These are hard questions that we are collectively struggling with as a nation now. They are the questions that will guide this Institute as we examine people and events from our collective past whose meanings and place in today’s culture are conflicted

Intended Beneficiaries & Educational Context

This institute is intended to serve humanities faculty at U.S. community colleges, colleges and universities. The Institute is designed to address the intersection of history, memory, and race in American history covered in the broad themes of a basic history, literature, or humanities survey course. Content will advance humanities teaching and classroom discussion of the slave trade, colonial and antebellum slavery, the causes of the Civil War and its aftermath, the Jim Crow era, lynching, and the Civil Rights movement. We will discuss the changing ways in which history is interpreted and memorialized over time, as community values evolve.

In addition to the 2010 NEH-funded summer seminar referenced above, GHS has successfully presented four separate NEH Landmarks of American History and Culture workshops for community college faculty entitled “African-American History and Culture in the Georgia Lowcountry: Savannah and the Coastal Islands, 1750-1950” (in 2008, 2010, 2011, and 2012) as well as an NEH Summer Institute on the same subject held in the summer of 2013. NEH summer scholars who participated in these programs expressed the deep personal impact of their experiences with the program. Overwhelmingly, and across years, participants praised the programmatic elements of these workshops and expressed their thanks and admiration for the work of GHS and its staff. Participants shared an array of emotions during each workshop and through NEH evaluations. It was not uncommon to hear the experience called “overwhelming,” “challenging,” “engaging and insightful,” “extremely informative and thought-provoking,” “emotional,” “life changing,” and a “valuable professional development opportunity.”  Recognizing an Imperfect Past will expand on topics covered during earlier workshops and provide more depth to perennially popular group discussions about the lasting impact of.

Institute Content, Design and Implementation

The Georgia Historical Society will host this NEH Institute from June 11 to June 23, 2017, in Savannah, Georgia. The Institute will immerse scholars in intensive study of  how we as a country recognize, remember, and memorialize controversial people and events in the American past and how scholars approach, teach about, and discuss often-difficult content in classrooms across the country. It is expected that participating Summer Scholars will be active learners, fully engaged in all aspects of Institute programming. This includes completion of all required readings in advance of lectures, active participation in all lectures and discussion sessions, and participation in all site visits.

The Institute has been designed as a dialogue between faculty, visiting scholars, community guides, and NEH Summer Scholars. Speakers and course readings have been selected to engage Summer Scholars in rigorous review and study of history and memory and are intended to inform our collective understanding of the themes presented in the Institute. These, paired with pedagogic discussions, research in primary source documents, and strategic excursions will converge to challenge participants’ preconceived ideas, offer new information and historical evidence for consideration, and broaden and deepen our understanding of prevalent themes in American history as we explore the subject through new lenses.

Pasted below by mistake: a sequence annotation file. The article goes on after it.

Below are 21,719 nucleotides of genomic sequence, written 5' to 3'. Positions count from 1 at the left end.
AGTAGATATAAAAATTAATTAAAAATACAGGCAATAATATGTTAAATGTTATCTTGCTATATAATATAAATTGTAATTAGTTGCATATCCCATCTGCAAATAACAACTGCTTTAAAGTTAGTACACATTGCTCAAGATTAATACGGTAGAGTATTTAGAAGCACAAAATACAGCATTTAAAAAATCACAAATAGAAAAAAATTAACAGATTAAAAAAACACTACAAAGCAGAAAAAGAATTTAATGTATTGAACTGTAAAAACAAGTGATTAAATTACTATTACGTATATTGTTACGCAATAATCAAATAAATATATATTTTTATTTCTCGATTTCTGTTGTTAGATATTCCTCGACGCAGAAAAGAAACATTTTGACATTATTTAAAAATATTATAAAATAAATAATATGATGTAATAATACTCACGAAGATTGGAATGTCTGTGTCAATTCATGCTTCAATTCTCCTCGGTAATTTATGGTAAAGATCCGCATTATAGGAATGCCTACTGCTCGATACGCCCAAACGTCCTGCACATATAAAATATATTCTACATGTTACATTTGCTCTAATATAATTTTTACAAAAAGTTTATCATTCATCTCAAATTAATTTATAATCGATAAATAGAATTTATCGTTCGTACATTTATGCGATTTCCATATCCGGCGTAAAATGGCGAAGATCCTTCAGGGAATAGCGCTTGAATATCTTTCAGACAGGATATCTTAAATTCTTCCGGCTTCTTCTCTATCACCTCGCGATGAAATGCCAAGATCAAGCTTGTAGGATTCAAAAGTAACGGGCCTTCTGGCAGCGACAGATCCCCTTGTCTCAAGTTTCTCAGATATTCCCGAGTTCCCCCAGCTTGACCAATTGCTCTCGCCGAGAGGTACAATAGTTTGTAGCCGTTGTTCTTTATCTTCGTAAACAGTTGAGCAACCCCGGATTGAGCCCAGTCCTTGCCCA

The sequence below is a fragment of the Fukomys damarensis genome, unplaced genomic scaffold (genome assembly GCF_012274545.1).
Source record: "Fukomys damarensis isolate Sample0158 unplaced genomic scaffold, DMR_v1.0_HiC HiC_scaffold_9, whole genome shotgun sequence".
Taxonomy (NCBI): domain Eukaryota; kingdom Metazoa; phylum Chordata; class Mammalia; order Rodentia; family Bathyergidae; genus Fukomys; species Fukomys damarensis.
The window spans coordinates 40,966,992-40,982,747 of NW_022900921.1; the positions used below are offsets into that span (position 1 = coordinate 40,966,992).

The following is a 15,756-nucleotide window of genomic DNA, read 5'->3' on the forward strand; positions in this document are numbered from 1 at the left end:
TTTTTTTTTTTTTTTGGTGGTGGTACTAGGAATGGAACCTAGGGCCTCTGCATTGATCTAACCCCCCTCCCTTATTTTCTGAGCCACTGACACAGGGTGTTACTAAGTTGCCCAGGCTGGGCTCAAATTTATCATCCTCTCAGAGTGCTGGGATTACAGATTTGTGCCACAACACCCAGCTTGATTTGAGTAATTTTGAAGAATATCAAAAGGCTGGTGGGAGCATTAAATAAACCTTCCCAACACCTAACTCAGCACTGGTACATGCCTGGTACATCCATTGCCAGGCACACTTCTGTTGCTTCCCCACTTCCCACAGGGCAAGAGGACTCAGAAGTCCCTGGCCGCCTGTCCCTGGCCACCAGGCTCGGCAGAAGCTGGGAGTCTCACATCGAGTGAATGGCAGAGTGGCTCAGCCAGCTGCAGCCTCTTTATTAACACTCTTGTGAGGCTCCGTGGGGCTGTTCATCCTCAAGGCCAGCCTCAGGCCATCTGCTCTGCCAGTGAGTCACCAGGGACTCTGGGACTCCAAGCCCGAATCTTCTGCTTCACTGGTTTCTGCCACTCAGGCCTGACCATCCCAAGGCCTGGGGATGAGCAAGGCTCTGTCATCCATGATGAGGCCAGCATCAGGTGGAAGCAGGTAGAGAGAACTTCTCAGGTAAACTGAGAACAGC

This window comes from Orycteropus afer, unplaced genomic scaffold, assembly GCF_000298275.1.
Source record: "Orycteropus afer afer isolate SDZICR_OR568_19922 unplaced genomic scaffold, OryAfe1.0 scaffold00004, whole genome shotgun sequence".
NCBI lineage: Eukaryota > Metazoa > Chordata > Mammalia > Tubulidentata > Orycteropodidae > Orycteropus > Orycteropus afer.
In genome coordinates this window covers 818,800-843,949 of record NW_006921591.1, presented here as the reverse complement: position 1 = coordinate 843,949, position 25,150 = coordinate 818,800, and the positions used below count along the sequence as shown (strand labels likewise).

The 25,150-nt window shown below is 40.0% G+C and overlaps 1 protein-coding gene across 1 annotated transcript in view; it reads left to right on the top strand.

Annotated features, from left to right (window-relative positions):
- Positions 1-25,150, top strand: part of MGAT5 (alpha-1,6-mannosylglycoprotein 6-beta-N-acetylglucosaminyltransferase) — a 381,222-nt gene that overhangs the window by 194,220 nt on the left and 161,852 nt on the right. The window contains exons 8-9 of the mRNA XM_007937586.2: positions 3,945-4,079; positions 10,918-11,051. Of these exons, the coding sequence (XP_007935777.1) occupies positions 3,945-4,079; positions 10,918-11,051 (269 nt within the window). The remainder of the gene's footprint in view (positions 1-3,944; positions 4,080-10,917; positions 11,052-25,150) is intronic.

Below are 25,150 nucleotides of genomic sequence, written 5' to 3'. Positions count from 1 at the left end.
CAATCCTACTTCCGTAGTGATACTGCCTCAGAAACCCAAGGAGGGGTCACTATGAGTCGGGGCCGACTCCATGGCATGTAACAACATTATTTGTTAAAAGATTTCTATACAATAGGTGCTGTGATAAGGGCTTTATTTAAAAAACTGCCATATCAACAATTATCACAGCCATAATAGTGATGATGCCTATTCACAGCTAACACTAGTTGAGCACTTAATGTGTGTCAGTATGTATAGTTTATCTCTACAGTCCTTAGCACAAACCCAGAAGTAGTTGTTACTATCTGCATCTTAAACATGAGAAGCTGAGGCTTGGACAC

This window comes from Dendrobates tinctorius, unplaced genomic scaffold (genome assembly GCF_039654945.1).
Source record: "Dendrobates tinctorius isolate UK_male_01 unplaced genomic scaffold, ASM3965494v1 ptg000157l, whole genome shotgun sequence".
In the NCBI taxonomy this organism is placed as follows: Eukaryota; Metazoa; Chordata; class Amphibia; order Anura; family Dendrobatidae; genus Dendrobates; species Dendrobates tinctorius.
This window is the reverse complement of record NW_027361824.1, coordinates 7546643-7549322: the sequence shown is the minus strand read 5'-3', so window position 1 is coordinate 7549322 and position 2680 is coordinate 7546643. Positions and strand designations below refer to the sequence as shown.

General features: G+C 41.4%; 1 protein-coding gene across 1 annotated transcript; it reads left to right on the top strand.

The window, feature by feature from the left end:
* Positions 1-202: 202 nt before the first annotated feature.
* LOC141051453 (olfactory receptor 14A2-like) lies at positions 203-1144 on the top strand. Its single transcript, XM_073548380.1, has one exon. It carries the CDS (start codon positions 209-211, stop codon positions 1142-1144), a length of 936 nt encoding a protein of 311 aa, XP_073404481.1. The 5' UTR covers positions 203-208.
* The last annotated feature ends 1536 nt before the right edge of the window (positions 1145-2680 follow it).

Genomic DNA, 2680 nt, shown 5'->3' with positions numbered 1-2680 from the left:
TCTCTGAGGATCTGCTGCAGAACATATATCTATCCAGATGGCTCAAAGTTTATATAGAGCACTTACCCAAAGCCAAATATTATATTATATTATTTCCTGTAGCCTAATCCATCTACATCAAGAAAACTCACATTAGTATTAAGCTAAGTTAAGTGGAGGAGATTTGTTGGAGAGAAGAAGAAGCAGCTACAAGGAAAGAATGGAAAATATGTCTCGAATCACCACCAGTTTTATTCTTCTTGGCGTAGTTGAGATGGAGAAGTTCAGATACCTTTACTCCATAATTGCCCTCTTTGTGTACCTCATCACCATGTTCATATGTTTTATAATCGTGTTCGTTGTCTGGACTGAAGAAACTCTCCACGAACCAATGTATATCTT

During their time in residency, NEH summer scholars will be asked to consider the following questions as they engage in scholarship:

  • How does history and memory intersect to provide the context for how we remember individuals and events in our past that are controversial in the 21st century?
  • How do we as scholars best engage the public on remembering and learning about slavery, the Civil War, lynching, Jim Crow, and Civil Rights in public spaces?
  • Why is it important that we study, teach and remember subjects that are often painful, divisive, and controversial?
  • What should we be teaching our students about the ways in which we as a society remember and memorialize subjects and individuals that do not fit neatly into modern sensibilities?

Pre-Institute Preparation and Overview

Before arrival in Savannah, NEH Summer Scholars will receive a reading list and course packet with course texts to prepare for their time in residency. Participants will be asked to read selections from the following books prior to arrival: David Blight’s Race and Reunion: The Civil War in American Memory and American Oracle: The Civil War in the Civil Rights Era; Thomas J Brown, The Public Art of Civil War Commemoration: A Brief History with Documents; Karen Cox, Dreaming of Dixie: How the South Was Created in American Popular Culture; James Oliver Horton, and Lois E. Horton, Slavery and Public History: The Tough Stuff of American Memory; Anne Sarah Rubin, Through the Heart of Dixie:  Sherman’s March and America; as well as several articles. These carefully selected readings will provide the foundation for the Institute and the larger questions that we will explore about the ways in which we recognize, remember, and memorialize controversial people and events in the American past and what role scholars can play in the classroom and the public arena in shaping and leading this national discussion going forward. For more information about our visiting scholars, please click here.